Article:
Kaposi sarcoma is transplantable

Post-transplant Kaposi sarcoma can develop from donor-derived progenitors.

Tudor Toma
Apr 6, 2003

Kaposi sarcoma is a slow-growing vascular tumor localized to skin, but which spreads to internal viscera in 40% of immunosuppressed post-transplant patients. Kaposi sarcoma results from either primary infection or reactivation of human herpesvirus-8 (HHV-8), a gammaherpesvirus associated with Kaposi sarcoma. It is not known, however, if the transplanted organ itself can transmit Kaposi sarcoma from the donor. In the April 7 advance online Nature Medicine, Patrizia Barozzi from University of Modena and Reggio Emilia, Italy, and colleagues from elsewhere in Italy, Israel, and Germany, show that post-transplant Kaposi sarcoma can originate from the seeding of donor-derived progenitors.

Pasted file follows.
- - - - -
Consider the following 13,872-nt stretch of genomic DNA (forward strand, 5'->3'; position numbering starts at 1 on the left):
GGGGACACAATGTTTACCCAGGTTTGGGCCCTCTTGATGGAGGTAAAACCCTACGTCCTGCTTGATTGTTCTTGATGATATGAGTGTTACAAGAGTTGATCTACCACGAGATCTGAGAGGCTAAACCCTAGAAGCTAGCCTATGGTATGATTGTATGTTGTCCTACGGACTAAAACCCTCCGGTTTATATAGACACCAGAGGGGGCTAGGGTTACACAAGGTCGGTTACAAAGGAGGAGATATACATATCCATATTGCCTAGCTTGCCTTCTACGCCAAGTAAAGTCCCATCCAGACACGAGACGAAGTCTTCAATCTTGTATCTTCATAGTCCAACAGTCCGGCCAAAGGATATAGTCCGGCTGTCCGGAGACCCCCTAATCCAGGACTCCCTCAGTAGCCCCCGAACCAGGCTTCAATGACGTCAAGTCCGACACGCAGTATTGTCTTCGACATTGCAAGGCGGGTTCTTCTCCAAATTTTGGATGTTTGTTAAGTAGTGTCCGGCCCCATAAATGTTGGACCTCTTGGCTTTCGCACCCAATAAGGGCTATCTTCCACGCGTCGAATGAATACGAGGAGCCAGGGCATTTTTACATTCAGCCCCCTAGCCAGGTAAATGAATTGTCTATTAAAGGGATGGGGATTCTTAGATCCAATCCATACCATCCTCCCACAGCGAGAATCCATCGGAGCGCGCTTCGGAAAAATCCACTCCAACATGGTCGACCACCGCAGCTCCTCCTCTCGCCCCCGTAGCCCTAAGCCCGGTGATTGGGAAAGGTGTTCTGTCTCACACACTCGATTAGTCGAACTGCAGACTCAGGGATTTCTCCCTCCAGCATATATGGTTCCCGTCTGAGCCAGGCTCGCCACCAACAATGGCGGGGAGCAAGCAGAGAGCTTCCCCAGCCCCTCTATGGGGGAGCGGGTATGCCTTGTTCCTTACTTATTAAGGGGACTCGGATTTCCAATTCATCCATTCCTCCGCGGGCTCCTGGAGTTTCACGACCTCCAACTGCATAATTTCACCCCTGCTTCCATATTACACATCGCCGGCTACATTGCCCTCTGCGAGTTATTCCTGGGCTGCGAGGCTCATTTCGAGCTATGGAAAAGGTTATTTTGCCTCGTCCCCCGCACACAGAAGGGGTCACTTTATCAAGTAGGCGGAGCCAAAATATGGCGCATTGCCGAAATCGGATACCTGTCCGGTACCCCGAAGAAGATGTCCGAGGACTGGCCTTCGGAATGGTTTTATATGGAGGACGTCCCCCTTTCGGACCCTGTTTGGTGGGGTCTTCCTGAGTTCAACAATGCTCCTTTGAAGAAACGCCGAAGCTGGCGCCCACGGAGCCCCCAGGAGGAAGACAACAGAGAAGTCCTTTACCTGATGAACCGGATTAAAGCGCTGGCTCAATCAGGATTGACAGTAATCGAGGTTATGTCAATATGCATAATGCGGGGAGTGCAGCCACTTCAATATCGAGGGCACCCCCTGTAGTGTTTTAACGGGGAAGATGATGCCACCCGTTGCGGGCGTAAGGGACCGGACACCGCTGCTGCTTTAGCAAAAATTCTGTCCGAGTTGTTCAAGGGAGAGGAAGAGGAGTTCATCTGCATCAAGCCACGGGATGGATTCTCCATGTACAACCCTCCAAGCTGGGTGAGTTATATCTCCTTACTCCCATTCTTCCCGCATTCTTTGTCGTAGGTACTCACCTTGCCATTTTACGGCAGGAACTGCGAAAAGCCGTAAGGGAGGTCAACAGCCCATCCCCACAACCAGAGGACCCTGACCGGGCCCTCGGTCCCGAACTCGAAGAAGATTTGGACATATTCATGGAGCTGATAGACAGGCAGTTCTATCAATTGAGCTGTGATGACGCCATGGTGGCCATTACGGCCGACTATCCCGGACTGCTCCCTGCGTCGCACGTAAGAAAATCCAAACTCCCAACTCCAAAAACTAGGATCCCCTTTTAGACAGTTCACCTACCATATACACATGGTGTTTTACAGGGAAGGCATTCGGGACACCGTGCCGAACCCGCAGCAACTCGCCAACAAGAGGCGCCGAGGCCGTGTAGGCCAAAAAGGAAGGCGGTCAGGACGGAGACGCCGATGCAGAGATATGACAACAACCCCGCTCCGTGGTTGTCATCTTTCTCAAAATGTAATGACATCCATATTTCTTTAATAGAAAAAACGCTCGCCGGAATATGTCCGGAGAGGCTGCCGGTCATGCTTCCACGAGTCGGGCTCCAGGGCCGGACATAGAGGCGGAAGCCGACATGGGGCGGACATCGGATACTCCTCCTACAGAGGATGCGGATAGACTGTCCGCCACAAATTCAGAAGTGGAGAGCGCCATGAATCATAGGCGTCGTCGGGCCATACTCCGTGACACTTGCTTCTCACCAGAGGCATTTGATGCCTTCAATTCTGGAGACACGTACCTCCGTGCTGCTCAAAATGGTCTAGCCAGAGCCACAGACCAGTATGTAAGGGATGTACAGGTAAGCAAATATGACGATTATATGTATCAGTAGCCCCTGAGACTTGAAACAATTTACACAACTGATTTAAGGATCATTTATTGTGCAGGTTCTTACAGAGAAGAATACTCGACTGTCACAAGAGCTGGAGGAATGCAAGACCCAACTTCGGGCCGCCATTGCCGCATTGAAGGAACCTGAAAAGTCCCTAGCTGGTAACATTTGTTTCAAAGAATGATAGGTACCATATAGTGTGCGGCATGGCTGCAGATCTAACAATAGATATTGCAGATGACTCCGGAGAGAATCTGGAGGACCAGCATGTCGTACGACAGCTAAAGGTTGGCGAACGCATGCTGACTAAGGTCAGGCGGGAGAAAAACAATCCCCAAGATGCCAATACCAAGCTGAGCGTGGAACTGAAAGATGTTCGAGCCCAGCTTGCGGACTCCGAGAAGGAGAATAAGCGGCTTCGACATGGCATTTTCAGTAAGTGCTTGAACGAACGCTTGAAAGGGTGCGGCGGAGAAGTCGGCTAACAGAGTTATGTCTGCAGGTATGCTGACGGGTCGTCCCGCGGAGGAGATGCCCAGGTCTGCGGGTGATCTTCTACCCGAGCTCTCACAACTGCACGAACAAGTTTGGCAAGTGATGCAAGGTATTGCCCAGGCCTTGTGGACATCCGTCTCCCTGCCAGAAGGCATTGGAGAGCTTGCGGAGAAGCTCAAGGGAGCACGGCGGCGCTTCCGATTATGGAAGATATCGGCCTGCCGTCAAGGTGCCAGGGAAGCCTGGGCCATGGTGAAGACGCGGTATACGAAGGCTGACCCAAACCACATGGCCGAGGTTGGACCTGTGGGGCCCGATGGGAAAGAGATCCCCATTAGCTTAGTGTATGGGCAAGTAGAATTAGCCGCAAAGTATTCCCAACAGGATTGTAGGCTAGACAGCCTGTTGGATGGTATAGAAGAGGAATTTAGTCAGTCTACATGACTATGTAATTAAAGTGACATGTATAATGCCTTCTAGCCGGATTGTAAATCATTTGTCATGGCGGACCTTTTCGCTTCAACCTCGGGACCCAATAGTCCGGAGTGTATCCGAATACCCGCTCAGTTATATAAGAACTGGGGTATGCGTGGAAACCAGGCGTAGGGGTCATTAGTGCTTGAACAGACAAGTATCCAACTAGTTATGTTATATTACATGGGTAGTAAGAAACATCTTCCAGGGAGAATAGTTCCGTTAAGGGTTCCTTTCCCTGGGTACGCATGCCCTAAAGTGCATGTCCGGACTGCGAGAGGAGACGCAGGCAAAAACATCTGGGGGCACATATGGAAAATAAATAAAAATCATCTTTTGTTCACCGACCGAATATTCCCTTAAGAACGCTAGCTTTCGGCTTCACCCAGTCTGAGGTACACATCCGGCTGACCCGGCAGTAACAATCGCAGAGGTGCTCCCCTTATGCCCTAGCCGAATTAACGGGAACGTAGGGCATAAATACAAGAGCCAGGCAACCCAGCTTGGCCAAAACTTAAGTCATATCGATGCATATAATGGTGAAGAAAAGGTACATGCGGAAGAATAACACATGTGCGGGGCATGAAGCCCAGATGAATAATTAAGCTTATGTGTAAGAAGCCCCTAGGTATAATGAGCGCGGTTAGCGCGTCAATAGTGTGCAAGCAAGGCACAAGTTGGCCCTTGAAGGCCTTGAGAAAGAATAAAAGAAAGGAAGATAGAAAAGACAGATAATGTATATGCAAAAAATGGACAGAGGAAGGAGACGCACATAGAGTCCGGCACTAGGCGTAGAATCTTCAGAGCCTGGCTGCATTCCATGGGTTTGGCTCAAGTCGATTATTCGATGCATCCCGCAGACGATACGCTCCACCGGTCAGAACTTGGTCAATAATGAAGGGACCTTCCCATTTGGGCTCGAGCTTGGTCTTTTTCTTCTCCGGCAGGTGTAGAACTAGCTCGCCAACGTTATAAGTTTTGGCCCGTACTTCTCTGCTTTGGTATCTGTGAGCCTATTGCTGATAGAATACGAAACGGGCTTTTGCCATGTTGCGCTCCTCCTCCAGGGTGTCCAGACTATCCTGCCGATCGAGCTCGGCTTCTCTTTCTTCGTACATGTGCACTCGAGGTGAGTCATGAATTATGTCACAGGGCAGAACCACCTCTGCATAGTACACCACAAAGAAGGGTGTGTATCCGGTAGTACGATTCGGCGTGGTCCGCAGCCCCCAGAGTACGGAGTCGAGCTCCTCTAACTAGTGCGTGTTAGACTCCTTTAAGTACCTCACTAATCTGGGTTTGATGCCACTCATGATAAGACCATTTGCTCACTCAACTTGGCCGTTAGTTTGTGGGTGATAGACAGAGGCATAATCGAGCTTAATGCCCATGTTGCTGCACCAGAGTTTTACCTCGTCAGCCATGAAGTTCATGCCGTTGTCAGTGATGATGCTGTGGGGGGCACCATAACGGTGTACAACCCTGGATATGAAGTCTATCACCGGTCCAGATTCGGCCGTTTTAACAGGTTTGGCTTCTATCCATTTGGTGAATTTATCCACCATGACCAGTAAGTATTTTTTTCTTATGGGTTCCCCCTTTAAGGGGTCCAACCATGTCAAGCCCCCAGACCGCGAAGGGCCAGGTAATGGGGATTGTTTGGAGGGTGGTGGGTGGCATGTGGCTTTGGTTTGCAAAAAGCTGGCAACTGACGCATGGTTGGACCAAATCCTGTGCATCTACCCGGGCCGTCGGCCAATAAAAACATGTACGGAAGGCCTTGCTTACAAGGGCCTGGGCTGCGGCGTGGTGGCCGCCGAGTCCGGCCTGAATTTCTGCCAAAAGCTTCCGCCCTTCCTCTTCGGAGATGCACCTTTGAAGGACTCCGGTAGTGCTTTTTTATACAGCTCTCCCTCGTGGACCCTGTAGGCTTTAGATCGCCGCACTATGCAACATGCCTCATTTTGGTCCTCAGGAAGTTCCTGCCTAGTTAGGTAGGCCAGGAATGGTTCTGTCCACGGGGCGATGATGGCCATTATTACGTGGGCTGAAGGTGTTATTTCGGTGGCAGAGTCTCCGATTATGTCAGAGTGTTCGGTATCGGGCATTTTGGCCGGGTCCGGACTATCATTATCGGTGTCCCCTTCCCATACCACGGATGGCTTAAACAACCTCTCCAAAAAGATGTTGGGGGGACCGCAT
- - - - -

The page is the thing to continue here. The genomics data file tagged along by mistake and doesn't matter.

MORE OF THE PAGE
Barozzi et al. used a combination of molecular and immunohistochemical methods to analyse the origin of post-transplant Kaposi sarcoma lesions. They observed that HHV-8-infected neoplastic cells in post-transplant Kaposi sarcoma from five of eight renal transplant patients harbored either genetic or antigenic markers of their matched donors.

"The possibility that...

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